Not too many college football teams can brag their home stadium has been blessed by a saint. And the New Orleans Saints don't count. We're talking about a real, canonized, recognized by the Vatican saint. And we're not talking about futbol, either.
Pope John Paul II, who became a saint Sunday, led a prayer service at Williams-Brice Stadium in September 1987. The stadium may not be a saintly relic, but during the service, Saint John Paul II blessed the venue and the people within it.
"It was a grand day when the Pope came to the University of South Carolina," said Dr. Dennis Pruitt, Vice President for Student Affairs. Pruitt helped with the Pope's security detail for his appearance on the Horseshoe.
"Now that the Pope has become a saint, it makes those memories even fonder," said Pruitt.
"We were thrilled when the Pope came and thrilled to be blessed just by his presence here," he said. "It was a grand day for South Carolina. It was a grand day for our students because they got to witness something so few people get to witness."
According to Catholic tradition, there are three classes of saintly relics. Parts of the humans, such as bone, hair or fingernails are considered first class; things a saint used are considered second class; and things they touched are third class.
Two of those relics are kept at St. Peter's Catholic Church on Assembly Street, where John Paul gave a service before the mass at Williams-Brice Stadium.
"For us to have the relic of a Pope -- a saint -- in this church in South Carolina, which is unusual and unique, is very special," said Father Gary Linsky.
The parish cherishes its papal chair and prie-dieu, where John Paul II sat and kneeled. The chair was custom made to be bullet proof. Since his 1987 visit, hundreds of couples kneeled on the prie-dieu during their weddings at St. Peter's.
"Now to think that this church and the people in this city had contact with a saint is something very special," said Linsky. He wasn't in Columbia in 1987, but Linsky met John Paul and participated in his masses several times while in Rome.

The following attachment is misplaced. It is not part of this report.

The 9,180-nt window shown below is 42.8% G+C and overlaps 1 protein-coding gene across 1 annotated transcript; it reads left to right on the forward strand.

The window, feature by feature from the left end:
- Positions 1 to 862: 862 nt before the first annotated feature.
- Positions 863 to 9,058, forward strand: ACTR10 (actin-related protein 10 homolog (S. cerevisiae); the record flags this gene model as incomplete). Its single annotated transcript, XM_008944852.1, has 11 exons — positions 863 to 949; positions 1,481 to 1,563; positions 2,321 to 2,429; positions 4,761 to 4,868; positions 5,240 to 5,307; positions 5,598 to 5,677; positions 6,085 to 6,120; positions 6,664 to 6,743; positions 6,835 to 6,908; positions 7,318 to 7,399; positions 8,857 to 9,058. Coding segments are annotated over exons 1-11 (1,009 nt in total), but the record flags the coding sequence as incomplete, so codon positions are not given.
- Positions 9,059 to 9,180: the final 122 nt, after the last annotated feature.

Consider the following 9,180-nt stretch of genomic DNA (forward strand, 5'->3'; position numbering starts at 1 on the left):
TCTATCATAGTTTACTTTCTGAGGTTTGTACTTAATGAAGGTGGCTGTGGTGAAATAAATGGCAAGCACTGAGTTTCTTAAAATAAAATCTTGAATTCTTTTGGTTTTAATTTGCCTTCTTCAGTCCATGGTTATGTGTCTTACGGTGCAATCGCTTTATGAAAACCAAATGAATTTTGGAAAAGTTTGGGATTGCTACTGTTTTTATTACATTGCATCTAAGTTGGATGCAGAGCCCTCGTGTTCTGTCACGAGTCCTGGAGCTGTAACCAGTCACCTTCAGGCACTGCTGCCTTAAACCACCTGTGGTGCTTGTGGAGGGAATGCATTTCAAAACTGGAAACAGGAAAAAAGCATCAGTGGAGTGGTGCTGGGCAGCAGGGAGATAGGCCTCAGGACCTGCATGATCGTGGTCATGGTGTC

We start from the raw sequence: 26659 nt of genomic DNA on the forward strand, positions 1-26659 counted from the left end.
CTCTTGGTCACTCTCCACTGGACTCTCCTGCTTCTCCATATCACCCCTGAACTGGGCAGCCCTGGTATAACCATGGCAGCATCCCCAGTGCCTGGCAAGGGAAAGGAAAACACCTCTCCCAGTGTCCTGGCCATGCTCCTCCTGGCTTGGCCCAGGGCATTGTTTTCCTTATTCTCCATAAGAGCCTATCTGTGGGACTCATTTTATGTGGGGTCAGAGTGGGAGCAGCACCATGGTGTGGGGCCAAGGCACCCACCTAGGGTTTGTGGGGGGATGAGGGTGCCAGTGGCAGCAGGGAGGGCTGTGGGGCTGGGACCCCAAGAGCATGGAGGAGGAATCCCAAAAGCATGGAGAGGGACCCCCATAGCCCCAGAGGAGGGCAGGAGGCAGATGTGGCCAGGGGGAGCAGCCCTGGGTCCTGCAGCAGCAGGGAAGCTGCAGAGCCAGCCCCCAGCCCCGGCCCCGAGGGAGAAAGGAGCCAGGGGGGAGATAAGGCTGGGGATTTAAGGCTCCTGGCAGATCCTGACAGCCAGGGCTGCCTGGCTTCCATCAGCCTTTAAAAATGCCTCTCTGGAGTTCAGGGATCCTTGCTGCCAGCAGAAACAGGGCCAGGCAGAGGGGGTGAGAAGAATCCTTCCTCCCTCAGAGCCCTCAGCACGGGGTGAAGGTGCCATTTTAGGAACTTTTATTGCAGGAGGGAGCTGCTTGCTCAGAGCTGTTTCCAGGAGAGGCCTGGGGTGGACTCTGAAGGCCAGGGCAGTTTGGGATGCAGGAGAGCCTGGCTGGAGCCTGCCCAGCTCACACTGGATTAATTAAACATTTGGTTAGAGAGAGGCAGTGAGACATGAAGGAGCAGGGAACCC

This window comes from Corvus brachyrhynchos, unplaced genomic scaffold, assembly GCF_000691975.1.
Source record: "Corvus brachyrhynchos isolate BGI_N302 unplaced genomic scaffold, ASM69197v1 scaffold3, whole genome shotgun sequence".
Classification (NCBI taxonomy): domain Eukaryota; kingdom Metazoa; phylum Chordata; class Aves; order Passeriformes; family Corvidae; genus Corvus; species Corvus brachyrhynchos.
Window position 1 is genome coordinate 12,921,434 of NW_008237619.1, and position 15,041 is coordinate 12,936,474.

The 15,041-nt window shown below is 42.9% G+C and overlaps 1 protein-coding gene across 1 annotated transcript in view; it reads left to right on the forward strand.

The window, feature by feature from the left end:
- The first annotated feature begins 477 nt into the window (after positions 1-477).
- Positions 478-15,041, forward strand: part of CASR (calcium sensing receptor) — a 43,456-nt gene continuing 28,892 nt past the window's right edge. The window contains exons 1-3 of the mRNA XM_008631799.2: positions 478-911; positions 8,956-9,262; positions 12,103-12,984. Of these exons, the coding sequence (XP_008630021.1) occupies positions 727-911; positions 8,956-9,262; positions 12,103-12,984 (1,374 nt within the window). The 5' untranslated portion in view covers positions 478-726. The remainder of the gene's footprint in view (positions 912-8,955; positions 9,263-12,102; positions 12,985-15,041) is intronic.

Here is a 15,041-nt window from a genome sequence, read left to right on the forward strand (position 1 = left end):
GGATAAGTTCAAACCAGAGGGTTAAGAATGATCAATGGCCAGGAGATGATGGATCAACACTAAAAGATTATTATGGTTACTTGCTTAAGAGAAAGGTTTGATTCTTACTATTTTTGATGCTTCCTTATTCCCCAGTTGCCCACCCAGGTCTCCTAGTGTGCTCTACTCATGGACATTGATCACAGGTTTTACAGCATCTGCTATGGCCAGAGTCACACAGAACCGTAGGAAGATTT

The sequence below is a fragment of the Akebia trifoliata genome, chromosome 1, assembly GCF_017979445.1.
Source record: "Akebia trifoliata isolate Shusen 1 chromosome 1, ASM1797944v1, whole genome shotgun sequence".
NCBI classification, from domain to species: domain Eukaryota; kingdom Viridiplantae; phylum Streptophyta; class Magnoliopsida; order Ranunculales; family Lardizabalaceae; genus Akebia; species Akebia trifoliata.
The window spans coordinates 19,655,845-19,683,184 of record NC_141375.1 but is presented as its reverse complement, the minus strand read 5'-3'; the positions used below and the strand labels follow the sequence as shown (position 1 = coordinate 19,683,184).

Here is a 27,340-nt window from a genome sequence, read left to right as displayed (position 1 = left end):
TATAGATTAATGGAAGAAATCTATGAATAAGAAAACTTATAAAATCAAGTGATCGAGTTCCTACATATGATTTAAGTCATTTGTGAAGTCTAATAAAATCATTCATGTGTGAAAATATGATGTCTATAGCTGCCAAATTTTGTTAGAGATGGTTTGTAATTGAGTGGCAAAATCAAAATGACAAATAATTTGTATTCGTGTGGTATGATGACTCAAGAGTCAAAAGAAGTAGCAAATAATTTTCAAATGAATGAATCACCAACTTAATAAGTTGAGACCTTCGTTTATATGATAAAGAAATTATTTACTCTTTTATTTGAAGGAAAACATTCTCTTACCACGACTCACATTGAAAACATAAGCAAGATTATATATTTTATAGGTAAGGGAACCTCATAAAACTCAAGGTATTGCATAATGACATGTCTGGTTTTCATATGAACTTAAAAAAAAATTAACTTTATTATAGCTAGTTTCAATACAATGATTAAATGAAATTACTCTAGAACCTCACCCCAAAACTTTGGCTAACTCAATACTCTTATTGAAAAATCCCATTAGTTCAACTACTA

"As a parish we are very humbled in that the Holy Father graced our parish," Linsky said. ""It is incredible. When we think about the fact that a Pope came to Columbia. Let's remember, back in that time period, South Carolina was only 2% Catholic."
Dr. Pruitt says people of all faiths welcomed John Paul's visit.
"When the Pope came, he really gained the admiration and the love of our students and our university family," he said.
John Paul II's words are memorialized in a plaque commemorating his visit on the spot outside the President's house where he spoke.
"As only he could do, in, actually, very understandable English, kind of raised his hands and he said, ‘It's great to be young. It's great to be a student. And it's great to be a young student at the University of South Carolina,'" Pruitt recalled. "As you can imagine, the crowd of 30,000 just erupted in applause and screaming and shouting. He had the University of South Carolina there."
Williams-Brice Stadium is one of three college football stadiums that hosted a mass officiated by John Paul II. The Catholic News Service says he served masses at Sun Devil Stadium in Tempe, AZ, home of Arizona State University, and the Los Angeles Memorial Coliseum, home of "the other USC."
So the bricks on the Horseshoe and the turf at Williams-Brice Stadium may not be saintly relics, but still, they were places walked by a saint.
"I would not say that he walked on the stones and it made them relics," said Linsky. "To show his respect and his desire to reach outside the church to show is respect to others of good will and Christians from other backgrounds, I think is incredible testimony to his legacy."
"There was something so special about him," said the priest. "That's what touched the hearts of people throughout the world."
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